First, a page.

The early 2000s saw the emergence of a war between pharmacy chains. For the better part of 10 years, companies like CVS and Walgreens were opening locations as quickly as they could obtain land and build buildings. That was then. This is now. As neighborhood pharmacies falter, primary care could be the only way they survive in the future.
Pharmacies are, at their heart, retail enterprises. They sell prescription and over-the-counter drugs at retail prices. They also sell health and beauty aids, household products, books and magazines, etc. Yet nothing they sell cannot be obtained online. Not even prescription medications.
Canada Drugs Direct is just one example of an online pharmacy capable of selling prescription medications to American consumers. There are bugs that still need to be worked out, but it is only a matter of time before buying prescriptions online becomes the norm. What happens to neighborhood pharmacies then?
NPs and Pharmacy Based Care
A key to the future of the neighborhood pharmacy might be the nurse practitioner (NP). Prior to the onset of coronavirus, a few states were looking at the possibility of loosening restrictions on NPs to allow them to provide primary care without physician supervision. Coronavirus only served to encourage more states to get on board.
It all adds up to a more friendly environment for NPs. In many states, they are beginning to open their own primary care practices. And in the most forward-thinking states, neighborhood pharmacies are starting to set up onsite clinics staffed by NPs and physician assistants (PAs).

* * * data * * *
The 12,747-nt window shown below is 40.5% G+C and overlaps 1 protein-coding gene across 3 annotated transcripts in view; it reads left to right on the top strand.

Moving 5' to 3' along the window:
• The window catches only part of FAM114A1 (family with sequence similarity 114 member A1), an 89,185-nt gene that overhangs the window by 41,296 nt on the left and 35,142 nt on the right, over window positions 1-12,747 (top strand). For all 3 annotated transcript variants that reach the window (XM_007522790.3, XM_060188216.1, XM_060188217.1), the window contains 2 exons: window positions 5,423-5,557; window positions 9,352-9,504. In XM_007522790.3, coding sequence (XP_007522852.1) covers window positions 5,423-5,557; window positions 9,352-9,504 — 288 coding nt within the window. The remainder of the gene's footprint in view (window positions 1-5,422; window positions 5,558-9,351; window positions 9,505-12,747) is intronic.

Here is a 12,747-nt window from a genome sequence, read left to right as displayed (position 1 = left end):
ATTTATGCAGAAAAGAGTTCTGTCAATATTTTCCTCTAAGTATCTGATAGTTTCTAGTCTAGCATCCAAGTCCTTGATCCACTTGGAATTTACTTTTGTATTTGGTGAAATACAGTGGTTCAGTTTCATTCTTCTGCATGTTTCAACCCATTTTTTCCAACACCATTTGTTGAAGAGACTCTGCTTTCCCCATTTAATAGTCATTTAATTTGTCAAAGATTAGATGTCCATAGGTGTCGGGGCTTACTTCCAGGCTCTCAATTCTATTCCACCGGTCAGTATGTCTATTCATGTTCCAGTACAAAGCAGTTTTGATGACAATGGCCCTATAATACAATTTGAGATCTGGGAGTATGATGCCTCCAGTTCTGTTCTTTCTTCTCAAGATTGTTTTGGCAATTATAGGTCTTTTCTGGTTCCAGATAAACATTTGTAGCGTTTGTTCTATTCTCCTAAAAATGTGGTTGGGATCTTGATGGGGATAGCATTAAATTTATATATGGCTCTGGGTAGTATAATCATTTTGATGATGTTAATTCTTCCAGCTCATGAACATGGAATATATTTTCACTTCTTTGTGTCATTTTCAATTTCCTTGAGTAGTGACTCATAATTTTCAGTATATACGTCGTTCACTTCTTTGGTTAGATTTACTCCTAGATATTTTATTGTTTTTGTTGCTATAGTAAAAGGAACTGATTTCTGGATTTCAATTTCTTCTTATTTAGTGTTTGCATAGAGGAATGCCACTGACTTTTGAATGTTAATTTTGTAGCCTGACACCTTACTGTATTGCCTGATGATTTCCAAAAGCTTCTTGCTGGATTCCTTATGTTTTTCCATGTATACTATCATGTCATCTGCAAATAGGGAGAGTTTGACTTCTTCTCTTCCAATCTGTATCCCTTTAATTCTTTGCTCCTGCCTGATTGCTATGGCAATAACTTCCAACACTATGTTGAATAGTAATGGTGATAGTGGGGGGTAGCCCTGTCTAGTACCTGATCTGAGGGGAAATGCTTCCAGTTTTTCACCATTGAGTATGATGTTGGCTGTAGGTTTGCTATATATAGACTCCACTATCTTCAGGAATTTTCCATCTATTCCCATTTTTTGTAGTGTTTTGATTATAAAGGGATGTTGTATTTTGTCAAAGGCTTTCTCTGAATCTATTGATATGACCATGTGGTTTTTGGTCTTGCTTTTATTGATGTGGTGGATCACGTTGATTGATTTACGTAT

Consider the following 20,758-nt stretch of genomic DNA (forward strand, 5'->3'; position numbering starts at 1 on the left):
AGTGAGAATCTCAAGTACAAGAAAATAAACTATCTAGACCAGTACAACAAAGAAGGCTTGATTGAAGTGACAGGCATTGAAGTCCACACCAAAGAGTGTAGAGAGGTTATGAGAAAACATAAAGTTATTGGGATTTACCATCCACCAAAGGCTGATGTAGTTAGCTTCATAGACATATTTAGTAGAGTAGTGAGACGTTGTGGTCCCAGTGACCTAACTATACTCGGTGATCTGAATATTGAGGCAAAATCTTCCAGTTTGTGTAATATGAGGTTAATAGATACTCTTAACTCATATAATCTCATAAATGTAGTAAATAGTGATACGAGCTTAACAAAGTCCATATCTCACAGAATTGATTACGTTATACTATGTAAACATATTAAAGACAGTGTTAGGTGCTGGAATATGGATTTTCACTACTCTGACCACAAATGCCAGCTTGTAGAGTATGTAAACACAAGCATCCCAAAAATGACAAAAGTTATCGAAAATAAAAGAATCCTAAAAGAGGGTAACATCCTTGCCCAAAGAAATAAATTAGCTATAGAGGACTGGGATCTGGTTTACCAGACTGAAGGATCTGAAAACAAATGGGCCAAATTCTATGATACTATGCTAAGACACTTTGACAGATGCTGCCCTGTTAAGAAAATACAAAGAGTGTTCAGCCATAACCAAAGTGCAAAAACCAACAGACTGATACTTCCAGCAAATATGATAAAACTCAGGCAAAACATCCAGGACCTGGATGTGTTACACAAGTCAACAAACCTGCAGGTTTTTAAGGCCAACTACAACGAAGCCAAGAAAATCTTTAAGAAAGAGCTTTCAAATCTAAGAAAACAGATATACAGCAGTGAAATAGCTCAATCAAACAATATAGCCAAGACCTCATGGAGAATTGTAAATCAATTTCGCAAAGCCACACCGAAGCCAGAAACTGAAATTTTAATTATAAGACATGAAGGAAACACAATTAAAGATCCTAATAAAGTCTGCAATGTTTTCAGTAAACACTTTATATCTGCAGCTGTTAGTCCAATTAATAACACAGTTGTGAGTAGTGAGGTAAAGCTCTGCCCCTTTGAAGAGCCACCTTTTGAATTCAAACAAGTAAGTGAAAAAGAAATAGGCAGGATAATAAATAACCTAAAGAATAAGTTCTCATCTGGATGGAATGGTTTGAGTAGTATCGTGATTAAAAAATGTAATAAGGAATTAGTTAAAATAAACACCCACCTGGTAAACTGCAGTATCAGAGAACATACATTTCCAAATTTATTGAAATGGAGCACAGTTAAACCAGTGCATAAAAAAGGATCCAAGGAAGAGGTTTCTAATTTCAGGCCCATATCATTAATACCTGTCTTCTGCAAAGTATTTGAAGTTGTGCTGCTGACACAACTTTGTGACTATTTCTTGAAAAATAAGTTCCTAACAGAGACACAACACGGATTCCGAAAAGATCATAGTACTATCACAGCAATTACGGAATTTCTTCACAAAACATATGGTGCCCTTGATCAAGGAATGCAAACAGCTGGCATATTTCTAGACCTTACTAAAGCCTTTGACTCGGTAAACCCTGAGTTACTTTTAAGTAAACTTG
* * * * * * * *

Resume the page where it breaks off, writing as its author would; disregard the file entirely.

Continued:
Primary care seems to be right in the neighborhood pharmacy’s wheelhouse. Combine an NP with a licensed pharmacist in a single location and you give patients a reason to visit. Perhaps pharmacies could even lower their drug prices with the knowledge that they will make up for some of the loss with revenues from primary care.
A Neighborhood Vaccination Center
Something else to consider is the potential for the neighborhood pharmacy to become the local vaccination center. Brick-and-mortar pharmacies have been offering flu vaccinations for some time now. Yet with coronavirus the major concern, there is talk of making neighborhood pharmacies the epicenter of distribution.
Three independent pharmacies in Alabama prove it can be done. They were chosen as a testing ground for discovering whether or not independently owned pharmacies could be effective partners in distributing the coronavirus vaccine. So far, they have combined to distribute more than 2,000 doses of the vaccine.
Vaccinations could prove to be another revenue producer for local pharmacies. Once again, imagine the potential of combining vaccinations with primary care. A little creative thinking could facilitate the creation of an all-in-one clinic where most of a patient’s routine care can be accessed.
How would this be different from the traditional primary care model? For one, the sheer volume of neighborhood pharmacies offers opportunities for more primary care clinics within a combined footprint. Furthermore, such clinics providing primary care exclusively would limit daily patient loads.
Supplementing the GP’s Office
Neighborhood pharmacies offering primary care would not eliminate the need for traditional GPs. Rather, they would supplement what the GP’s office already does for patients. Neighborhood pharmacies could alleviate much of the stress placed on GPs by allowing them to concentrate on things other than primary care.
America’s pharmacies have faltered in recent years. But there is a silver lining here: there are enough neighborhood pharmacies that using them to provide primary care would be a fairly straightforward enterprise. Doing so could very well be the future of the neighborhood pharmacy model.
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